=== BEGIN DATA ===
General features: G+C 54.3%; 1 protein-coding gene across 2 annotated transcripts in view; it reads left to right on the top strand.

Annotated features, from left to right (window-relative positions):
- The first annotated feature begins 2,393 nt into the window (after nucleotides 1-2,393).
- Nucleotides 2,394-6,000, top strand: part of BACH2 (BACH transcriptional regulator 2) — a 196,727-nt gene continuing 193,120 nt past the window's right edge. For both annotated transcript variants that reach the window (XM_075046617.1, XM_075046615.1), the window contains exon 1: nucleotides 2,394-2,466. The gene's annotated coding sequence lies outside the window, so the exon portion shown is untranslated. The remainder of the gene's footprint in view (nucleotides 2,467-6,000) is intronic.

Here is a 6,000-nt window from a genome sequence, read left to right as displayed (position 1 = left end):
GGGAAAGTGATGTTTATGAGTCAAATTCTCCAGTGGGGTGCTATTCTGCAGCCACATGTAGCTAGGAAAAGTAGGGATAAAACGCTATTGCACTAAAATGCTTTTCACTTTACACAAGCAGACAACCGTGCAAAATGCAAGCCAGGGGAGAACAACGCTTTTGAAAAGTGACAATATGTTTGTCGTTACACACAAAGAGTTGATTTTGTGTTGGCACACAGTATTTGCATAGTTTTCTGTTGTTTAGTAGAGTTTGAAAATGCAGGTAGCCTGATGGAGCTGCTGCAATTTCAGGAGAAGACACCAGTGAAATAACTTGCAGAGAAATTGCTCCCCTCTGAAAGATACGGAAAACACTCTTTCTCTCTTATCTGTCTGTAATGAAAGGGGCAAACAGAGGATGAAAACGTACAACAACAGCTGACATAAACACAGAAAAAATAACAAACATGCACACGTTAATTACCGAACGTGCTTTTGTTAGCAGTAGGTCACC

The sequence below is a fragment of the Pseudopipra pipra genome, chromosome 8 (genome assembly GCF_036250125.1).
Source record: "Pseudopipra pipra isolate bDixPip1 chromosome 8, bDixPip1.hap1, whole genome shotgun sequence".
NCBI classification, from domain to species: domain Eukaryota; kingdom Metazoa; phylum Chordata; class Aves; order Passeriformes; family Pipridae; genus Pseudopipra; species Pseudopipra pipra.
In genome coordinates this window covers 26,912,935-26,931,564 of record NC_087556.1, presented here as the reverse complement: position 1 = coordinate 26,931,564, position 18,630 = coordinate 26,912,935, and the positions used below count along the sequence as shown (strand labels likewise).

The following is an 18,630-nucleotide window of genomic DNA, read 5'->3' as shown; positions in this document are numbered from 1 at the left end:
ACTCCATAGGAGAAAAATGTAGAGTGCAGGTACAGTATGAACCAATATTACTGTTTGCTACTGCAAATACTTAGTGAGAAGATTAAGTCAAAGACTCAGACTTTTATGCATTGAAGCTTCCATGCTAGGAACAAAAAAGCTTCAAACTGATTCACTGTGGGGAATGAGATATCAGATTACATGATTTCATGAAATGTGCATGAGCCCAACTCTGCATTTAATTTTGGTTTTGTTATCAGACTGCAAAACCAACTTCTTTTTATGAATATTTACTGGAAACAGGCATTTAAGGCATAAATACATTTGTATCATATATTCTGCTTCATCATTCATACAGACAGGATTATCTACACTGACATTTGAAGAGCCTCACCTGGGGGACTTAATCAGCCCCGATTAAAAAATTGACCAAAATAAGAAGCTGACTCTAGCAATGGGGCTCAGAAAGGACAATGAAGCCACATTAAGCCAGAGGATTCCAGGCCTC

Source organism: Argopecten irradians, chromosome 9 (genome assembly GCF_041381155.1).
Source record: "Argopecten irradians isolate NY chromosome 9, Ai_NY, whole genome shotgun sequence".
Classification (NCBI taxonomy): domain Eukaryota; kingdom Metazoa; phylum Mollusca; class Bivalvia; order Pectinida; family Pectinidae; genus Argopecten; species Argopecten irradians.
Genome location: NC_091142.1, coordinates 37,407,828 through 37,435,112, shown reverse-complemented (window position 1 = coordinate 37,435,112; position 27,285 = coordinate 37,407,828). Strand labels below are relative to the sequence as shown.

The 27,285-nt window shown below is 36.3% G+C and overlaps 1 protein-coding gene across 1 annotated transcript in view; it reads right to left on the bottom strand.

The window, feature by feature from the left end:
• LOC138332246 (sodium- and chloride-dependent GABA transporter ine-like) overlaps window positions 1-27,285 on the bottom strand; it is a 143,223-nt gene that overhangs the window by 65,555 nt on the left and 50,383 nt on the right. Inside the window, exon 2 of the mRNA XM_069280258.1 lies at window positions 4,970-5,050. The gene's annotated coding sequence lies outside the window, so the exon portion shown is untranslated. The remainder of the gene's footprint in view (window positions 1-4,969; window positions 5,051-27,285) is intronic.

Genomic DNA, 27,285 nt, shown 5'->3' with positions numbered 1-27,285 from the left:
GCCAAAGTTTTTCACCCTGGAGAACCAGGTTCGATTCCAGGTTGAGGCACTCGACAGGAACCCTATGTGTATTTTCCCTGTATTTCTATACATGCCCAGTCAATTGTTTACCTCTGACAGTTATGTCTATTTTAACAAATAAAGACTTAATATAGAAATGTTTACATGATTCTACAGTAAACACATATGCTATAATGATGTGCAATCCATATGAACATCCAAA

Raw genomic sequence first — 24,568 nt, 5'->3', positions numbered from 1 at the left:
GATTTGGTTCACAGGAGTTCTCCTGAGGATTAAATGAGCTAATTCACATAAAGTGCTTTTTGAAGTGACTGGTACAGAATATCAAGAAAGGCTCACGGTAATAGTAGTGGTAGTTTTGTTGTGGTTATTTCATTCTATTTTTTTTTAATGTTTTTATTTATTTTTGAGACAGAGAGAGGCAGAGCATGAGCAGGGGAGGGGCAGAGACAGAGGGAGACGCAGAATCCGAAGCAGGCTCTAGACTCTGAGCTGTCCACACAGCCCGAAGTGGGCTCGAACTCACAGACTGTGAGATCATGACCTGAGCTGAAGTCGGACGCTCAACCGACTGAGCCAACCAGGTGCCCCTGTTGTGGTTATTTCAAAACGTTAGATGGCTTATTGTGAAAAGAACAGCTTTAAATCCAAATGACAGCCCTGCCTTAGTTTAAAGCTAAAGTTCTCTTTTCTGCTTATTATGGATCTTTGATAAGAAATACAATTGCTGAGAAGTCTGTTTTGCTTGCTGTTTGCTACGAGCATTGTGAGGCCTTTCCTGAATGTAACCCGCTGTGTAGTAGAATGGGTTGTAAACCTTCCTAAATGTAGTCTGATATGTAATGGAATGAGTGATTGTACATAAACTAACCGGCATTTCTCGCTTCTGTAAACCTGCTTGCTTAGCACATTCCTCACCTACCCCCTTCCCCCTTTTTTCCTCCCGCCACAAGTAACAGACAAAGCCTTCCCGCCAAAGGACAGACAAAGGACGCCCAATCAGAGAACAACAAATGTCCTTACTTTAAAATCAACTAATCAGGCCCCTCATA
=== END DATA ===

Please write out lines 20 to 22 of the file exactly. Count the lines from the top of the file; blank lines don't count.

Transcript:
Genomic DNA, 27,285 nt, shown 5'->3' with positions numbered 1-27,285 from the left:
GCCAAAGTTTTTCACCCTGGAGAACCAGGTTCGATTCCAGGTTGAGGCACTCGACAGGAACCCTATGTGTATTTTCCCTGTATTTCTATACATGCCCAGTCAATTGTTTACCTCTGACAGTTATGTCTATTTTAACAAATAAAGACTTAATATAGAAATGTTTACATGATTCTACAGTAAACACATATGCTATAATGATGTGCAATCCATATGAACATCCAAA

Raw genomic sequence first — 24,568 nt, 5'->3', positions numbered from 1 at the left: